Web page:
Though Michael Clark's new portrait is of the singer Lisa Stansfield, its title is Nanitas'. And, considering that its reverse side shows a bleeding wound, there was some doubt as to how she would react to it. 'People tend to say your pictures are like photographs,' she told the artist, 'but when you see them you realise they're not. It's as though you cut people open and paint them from the inside.'
`Vanitas', which will be shown alongside paintings by Bacon, Freud and Auerbach in the National Portrait Gallery exhibition The Portrait Now, opening next week, is the latest in a series of pictures of wounds that Clark has been at work on for the past five years. They are little canvases of less than a foot square, designed to be hung on a white wall at intervals and so appearing, as it were, as windows on an unseen wounded body behind. It is as if they are a part-work Crucifixion. Clark, who is 39, works slowly on these studies in traditional oils with sev- eral layers of glaze (which give them a ghostly translucence), with human organic matter incorporated into the surface. They make wounds beautiful: the colours on the canvas are reminiscent of Turner.
But why paint Lisa Stansfield, whose fea- tures are more familiar through pop videos? Isn't this merely a publicity stunt for an artist who is hardly a household name? Well, answers Clark, the portrait sit- ter is not named, but the face will be famil- iar. 'A picture of someone well-known automatically brings expectations. If it's possible to do something that changes those expectations, it makes it more inter- esting.' Michael Clark, thin, curly-haired and bright-eyed, is a very intense man, but here he gives what for him passes for a grin. In any case, Lisa Stansfield is a friend of his. They have met often at the Colony Room club in Soho. Clark drew its original proprietor, Muriel Belcher, on her deathbed. He developed this image over years, working up the pencil drawing, adding layers of oil. He was consciously adopting a 'filmic' approach of putting a figure in space — as, he says, the director Antonioni insisted on doing in his cinemat- ic work. Clark also made portraits of Fran- cis Bacon, a Colony habitué, and of Ian Board, the club's current presiding spirit, whose extraordinary face, dominated by a huge, bloated nose, gave great opportuni- ties to an artist fascinated by skin surfaces.
Both the theme of the wound and the title `Vanitas' make references to mortality. Clark was partly inspired by a Renaissance painting — also double-sided — by Barthel Bruyn the Elder, owned by the Rijksmuse- urn. This shows a fat and healthy bourgeois woman decked with pearls, holding a little carnation or pink between her fingers. On Vanitas; 1990-92, Michael Clark's double-sided portrait of Lisa Stansfield the reverse side are a bare skull, a jawbone and a guttering candle. As Clark says of his own portrait, 'It works as two sides, but it wouldn't as a diptych'.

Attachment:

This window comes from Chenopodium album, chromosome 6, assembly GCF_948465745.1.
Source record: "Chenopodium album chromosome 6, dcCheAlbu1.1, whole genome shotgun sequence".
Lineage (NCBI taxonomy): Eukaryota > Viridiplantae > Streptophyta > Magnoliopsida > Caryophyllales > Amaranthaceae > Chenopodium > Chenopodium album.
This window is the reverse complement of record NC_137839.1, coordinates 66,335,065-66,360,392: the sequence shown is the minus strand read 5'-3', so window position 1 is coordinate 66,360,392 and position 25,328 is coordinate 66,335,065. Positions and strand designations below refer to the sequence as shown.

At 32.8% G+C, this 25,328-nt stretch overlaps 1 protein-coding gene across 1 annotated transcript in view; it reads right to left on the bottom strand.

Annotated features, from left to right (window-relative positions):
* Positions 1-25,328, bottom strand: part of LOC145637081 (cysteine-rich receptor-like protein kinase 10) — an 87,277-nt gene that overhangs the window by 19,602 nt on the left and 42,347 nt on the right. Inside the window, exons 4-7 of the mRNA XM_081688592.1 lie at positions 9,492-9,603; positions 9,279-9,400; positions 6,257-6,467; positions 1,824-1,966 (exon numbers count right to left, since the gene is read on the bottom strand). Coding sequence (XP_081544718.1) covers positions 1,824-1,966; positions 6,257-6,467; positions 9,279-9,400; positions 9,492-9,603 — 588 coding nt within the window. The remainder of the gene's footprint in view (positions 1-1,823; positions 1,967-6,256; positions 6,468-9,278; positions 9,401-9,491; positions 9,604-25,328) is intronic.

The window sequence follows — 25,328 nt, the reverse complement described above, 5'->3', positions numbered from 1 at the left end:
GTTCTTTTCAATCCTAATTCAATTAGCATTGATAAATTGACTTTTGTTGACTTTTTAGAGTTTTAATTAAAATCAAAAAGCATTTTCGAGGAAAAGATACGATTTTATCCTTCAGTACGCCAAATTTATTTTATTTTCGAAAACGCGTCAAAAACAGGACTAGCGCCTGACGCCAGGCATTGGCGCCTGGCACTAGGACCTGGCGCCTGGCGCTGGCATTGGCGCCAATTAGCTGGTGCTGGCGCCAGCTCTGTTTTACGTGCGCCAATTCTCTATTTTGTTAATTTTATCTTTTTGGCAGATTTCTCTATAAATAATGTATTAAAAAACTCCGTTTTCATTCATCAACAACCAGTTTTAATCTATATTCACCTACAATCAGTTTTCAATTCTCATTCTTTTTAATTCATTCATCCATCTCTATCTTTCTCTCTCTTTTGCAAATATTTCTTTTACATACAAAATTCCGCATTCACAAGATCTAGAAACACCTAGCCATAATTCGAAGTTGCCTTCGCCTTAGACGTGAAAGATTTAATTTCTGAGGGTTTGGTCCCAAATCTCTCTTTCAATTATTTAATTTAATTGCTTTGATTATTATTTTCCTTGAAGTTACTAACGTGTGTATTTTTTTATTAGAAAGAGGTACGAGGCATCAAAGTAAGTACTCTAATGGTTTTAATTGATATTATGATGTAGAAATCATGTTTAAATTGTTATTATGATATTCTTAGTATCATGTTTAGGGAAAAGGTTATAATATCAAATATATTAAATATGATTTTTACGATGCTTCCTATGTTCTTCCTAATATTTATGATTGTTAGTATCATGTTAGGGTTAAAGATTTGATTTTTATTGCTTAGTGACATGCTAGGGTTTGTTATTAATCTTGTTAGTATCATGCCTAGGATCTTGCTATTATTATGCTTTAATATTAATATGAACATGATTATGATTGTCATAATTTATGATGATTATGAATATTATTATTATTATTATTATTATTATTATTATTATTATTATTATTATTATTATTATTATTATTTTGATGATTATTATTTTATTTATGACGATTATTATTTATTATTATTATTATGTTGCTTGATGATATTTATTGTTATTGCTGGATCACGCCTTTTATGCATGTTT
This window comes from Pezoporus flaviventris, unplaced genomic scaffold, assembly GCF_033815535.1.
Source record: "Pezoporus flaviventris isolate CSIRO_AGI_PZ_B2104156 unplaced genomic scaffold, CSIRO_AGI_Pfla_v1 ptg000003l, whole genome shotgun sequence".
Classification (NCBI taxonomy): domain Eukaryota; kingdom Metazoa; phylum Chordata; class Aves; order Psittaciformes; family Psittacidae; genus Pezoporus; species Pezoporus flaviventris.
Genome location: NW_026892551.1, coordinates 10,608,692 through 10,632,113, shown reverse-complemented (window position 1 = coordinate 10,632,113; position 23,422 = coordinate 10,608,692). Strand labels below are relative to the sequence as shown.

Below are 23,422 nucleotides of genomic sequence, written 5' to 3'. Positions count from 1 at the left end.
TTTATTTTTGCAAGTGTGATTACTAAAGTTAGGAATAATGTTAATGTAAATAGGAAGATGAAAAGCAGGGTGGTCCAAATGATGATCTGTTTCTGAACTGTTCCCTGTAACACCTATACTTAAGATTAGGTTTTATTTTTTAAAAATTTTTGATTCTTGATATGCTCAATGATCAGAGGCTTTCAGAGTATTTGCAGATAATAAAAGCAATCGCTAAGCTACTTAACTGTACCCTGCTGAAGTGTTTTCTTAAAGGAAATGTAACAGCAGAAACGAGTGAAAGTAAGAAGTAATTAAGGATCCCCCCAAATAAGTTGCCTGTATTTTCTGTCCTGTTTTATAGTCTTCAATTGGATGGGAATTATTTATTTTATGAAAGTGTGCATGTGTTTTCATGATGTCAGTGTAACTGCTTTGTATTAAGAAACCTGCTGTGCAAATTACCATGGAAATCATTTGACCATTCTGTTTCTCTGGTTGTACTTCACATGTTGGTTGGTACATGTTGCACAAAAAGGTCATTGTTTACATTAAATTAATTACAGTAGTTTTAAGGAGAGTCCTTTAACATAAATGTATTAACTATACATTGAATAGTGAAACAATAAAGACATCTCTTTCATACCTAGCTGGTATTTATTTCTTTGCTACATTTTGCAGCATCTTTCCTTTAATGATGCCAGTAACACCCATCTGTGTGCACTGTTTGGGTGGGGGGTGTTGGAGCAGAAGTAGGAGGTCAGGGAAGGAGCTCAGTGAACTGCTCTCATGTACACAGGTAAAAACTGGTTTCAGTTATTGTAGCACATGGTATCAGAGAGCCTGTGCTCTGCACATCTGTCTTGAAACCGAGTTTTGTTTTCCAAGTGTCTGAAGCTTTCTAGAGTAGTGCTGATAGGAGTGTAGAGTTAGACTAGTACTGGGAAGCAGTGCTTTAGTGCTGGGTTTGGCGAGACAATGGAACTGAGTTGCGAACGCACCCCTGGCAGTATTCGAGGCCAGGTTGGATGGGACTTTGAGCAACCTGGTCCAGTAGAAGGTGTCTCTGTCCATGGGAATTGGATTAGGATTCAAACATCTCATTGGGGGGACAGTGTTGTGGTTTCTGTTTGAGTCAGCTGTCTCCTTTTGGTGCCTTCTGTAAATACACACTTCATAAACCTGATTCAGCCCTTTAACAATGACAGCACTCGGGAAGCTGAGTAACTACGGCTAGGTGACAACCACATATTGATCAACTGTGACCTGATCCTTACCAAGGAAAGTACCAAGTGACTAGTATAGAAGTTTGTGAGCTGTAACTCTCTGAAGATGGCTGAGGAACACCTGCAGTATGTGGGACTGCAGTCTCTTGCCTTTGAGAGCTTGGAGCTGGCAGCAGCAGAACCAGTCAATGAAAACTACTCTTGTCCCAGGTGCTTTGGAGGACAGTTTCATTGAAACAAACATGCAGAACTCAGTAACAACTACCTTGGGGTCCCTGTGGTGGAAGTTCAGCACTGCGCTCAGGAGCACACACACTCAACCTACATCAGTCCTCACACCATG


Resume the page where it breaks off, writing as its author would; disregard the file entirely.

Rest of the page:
There is a rich vein of vanitas pictures for Clark to draw on — Frans Hals's 'Young Man with a Skull', c. 1626, for example. That picture was not meant as a Portrait of any one person, but as an image of, youth and death. The young man has a hat with a long feather which curls down to Point at the skull he is holding. It is a mir- ror image of the pose of many Renaissance Madonnas. Of course, Clark's pictures abound with religious references, but there are plenty of other ones. `Vanitas' has a mount of velvet within its frame. 'Ecclesias- tical blue velvet,' he says. 'But there is also Blue Velvet, the film.' The connections are endless: Giacometti (to locate the figure in Space'); the film director Nick Roeg's image of a bullet plunging through a tunnel of flesh, bizarrely framing a photograph of Jorge Luis Borges, the blind poet; and from here, by a leap, to the lines of the 17th-century poet Crashaw:
Why dost thou wound my wounds
0 thou that passest by, Handling and turning them With an unwounded eye.
The references go on: Cardan, Dee, SchOnberg, Lorca, Thomas Eakins (the American painter, also on show now at the NPG, whose best picture is of a surgical Operation). Clark is almost fanatically con- cerned with such references in all his pic- tures. Some of them worry me. A rejected catty for an NPG competition is of three Panels showing wounds, with, above, three Photographs of his own wound pictures and 33 photographic slides framing samples of human organic material. How, one might wonder, could the NPG judging panel tell that this was a reference to Holbein's 'The Body of the Dead Christ in the Tomb'? Granted, it is six feet long, it has space high enough to accommodate a corpse, it shows the wounds. But no one could guess this Without being told. Clark calls this picture Some May Lose Their Faith' (a quotation from Dostoyevsky). The title refers to the dead-fleshly quality of Holbein's picture, Which so convincingly shows Christ dead that the truth of his Resurrection is almost Obscured.
So, in a way, Clark's pictures need a commentary. He replies to this charge, in an echo of Bacon, by saying that if he could explain them in words he wouldn't have Painted them. And there is a taste of evil violence in them that gives one pause. And yet, and yet . . is not Clark doing some- thing preferable to Lichtenstein's comic- book allusions, to Gilbert and George's idiotic references to body fluids? Michael Clark is outside the sterile mainstream. He works from a tiny studio in the terrace house near Crystal Palace where he and his Wife live. It is time his value was recognised more widely.